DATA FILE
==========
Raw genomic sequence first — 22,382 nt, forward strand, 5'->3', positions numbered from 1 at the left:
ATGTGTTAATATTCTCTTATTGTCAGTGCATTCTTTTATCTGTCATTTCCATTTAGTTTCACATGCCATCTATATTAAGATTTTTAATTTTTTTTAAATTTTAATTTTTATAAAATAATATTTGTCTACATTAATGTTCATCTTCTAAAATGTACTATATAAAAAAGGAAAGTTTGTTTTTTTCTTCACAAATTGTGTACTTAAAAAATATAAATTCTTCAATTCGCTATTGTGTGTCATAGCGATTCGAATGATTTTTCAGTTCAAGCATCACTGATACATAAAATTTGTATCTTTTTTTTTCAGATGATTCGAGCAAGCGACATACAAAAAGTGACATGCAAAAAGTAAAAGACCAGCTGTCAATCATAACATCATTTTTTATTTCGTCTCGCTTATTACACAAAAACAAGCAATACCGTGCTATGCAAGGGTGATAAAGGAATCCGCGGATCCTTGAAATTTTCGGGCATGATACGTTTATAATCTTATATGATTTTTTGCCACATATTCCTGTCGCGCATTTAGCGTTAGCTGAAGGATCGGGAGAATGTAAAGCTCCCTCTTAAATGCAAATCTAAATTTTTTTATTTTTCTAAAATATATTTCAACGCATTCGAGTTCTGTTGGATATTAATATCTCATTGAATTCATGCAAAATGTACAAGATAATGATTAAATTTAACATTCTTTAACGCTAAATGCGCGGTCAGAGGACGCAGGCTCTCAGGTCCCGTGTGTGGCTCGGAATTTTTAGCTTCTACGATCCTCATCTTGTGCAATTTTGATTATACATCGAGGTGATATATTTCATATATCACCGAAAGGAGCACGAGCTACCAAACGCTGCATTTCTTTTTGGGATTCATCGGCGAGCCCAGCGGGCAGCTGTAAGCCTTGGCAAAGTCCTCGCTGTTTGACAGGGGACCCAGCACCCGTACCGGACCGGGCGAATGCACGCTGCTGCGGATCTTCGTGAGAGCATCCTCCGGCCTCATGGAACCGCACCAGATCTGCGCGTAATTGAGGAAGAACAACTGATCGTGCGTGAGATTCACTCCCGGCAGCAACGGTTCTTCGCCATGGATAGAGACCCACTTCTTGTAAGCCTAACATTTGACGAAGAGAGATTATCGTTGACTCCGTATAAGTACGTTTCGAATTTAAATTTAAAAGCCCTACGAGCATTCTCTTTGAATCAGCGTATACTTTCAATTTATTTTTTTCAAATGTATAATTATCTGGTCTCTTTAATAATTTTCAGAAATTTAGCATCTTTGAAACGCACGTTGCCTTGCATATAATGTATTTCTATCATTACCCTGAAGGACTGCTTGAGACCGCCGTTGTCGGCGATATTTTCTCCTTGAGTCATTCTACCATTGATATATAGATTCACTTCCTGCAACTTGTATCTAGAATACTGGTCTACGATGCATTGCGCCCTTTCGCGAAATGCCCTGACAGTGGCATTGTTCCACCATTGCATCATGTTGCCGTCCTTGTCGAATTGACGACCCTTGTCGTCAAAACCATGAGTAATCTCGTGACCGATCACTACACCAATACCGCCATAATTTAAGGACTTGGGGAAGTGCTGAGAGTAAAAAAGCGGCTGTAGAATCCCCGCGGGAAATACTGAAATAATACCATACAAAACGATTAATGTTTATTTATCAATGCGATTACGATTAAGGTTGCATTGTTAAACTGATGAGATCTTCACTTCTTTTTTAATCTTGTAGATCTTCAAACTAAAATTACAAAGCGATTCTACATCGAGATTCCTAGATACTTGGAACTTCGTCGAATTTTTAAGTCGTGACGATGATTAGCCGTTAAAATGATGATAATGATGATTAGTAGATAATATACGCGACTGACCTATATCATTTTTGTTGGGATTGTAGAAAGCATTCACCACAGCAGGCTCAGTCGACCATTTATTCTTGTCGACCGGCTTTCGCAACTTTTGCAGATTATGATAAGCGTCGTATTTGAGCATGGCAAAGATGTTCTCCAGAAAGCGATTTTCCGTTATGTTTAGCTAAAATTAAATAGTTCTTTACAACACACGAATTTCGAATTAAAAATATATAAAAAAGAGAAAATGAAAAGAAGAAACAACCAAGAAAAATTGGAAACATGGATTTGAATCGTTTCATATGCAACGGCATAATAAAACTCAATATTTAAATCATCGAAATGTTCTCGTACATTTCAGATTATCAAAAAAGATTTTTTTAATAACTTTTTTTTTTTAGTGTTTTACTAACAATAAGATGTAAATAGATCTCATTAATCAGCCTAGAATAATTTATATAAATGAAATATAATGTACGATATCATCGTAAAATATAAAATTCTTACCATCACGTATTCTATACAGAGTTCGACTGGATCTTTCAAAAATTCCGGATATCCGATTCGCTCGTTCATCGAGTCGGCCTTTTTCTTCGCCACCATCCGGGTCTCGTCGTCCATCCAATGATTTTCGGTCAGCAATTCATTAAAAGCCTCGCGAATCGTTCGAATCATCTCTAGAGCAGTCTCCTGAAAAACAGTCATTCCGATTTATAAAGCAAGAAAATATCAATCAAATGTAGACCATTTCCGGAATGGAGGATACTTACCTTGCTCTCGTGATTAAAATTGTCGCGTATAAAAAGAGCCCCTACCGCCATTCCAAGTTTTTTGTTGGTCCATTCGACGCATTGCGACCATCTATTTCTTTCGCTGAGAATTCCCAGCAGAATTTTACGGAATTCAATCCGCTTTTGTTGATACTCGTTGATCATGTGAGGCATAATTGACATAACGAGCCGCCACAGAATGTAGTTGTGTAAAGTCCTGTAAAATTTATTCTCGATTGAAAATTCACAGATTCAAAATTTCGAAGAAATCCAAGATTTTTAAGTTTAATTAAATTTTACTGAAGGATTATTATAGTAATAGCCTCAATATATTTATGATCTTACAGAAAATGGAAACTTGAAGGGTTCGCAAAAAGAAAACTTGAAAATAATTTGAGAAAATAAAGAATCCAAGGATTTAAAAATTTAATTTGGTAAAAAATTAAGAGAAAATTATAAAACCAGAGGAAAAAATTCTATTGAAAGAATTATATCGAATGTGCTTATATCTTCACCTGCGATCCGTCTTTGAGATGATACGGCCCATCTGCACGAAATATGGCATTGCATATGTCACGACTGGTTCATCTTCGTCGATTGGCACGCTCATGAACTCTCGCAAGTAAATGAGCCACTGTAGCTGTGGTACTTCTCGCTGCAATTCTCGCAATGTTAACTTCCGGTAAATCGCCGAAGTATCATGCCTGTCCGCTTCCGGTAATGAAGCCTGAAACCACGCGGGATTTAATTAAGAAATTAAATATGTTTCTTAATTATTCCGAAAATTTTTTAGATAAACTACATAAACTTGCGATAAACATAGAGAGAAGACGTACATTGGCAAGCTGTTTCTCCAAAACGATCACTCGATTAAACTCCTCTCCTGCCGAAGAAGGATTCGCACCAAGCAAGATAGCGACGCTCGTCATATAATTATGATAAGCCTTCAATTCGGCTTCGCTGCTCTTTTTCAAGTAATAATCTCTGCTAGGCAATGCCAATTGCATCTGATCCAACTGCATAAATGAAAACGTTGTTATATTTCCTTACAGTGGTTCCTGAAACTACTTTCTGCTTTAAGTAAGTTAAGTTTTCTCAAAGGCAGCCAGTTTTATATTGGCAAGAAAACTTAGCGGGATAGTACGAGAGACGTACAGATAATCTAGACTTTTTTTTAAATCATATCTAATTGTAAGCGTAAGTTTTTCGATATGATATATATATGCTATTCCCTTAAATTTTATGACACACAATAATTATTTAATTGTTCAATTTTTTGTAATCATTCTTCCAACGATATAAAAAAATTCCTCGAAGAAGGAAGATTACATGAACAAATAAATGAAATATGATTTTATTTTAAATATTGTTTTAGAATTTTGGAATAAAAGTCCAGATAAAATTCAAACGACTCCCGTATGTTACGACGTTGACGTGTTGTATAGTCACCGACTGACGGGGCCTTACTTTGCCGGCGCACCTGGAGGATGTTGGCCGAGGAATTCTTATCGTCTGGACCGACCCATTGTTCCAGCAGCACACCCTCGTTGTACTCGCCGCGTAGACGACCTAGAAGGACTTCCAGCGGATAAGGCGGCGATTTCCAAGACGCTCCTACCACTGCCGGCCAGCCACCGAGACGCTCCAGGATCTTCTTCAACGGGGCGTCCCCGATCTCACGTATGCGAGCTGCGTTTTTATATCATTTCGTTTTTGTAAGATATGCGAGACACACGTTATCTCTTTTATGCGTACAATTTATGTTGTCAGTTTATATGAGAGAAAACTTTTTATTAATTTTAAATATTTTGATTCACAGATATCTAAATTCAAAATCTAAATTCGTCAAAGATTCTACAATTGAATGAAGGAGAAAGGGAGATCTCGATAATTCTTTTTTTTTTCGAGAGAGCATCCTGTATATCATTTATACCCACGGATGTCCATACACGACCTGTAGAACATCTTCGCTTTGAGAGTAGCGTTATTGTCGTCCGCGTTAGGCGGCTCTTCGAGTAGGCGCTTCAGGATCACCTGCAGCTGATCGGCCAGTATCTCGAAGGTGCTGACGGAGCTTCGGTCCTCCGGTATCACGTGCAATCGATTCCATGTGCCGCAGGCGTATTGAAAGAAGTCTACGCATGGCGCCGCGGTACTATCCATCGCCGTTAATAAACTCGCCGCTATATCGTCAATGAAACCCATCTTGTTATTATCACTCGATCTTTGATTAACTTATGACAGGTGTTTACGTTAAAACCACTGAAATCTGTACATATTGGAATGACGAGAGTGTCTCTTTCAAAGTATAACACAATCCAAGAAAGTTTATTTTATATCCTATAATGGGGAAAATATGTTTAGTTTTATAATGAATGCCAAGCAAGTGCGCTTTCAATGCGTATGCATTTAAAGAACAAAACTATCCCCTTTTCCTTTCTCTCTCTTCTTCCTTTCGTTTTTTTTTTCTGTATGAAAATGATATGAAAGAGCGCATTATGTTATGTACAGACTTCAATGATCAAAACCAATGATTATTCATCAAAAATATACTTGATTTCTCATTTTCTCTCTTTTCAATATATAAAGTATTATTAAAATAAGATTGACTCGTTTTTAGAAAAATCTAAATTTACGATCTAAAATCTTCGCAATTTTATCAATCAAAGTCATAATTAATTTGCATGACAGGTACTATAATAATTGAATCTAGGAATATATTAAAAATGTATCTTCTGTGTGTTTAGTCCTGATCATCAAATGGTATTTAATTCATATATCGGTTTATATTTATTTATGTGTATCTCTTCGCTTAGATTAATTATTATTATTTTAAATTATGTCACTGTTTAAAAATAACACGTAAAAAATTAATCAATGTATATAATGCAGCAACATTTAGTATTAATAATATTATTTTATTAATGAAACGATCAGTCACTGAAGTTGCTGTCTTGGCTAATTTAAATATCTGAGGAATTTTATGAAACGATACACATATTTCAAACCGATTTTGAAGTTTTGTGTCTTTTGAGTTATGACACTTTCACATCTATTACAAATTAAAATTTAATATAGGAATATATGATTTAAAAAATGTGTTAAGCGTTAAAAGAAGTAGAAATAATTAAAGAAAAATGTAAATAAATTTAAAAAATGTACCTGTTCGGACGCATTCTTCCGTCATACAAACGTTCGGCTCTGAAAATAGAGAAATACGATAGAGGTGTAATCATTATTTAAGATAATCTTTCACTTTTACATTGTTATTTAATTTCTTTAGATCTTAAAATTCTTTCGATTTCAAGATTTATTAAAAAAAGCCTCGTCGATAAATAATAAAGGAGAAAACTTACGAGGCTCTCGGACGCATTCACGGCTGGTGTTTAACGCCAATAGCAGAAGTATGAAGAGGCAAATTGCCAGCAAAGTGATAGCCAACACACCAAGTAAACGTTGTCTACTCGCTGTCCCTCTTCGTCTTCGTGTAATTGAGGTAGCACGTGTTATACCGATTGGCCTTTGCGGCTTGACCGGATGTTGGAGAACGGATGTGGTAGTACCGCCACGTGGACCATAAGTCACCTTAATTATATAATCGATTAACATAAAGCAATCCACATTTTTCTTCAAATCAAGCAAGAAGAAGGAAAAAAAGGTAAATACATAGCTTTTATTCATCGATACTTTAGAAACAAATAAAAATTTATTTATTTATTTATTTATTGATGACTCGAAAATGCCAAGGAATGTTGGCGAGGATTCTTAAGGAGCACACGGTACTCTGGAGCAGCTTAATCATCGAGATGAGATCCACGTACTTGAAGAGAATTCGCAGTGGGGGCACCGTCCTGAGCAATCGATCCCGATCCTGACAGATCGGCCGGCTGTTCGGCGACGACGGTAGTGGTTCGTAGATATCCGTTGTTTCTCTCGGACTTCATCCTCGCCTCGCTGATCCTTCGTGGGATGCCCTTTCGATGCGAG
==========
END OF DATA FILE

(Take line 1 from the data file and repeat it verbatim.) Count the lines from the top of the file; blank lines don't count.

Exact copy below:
Raw genomic sequence first — 22,382 nt, forward strand, 5'->3', positions numbered from 1 at the left: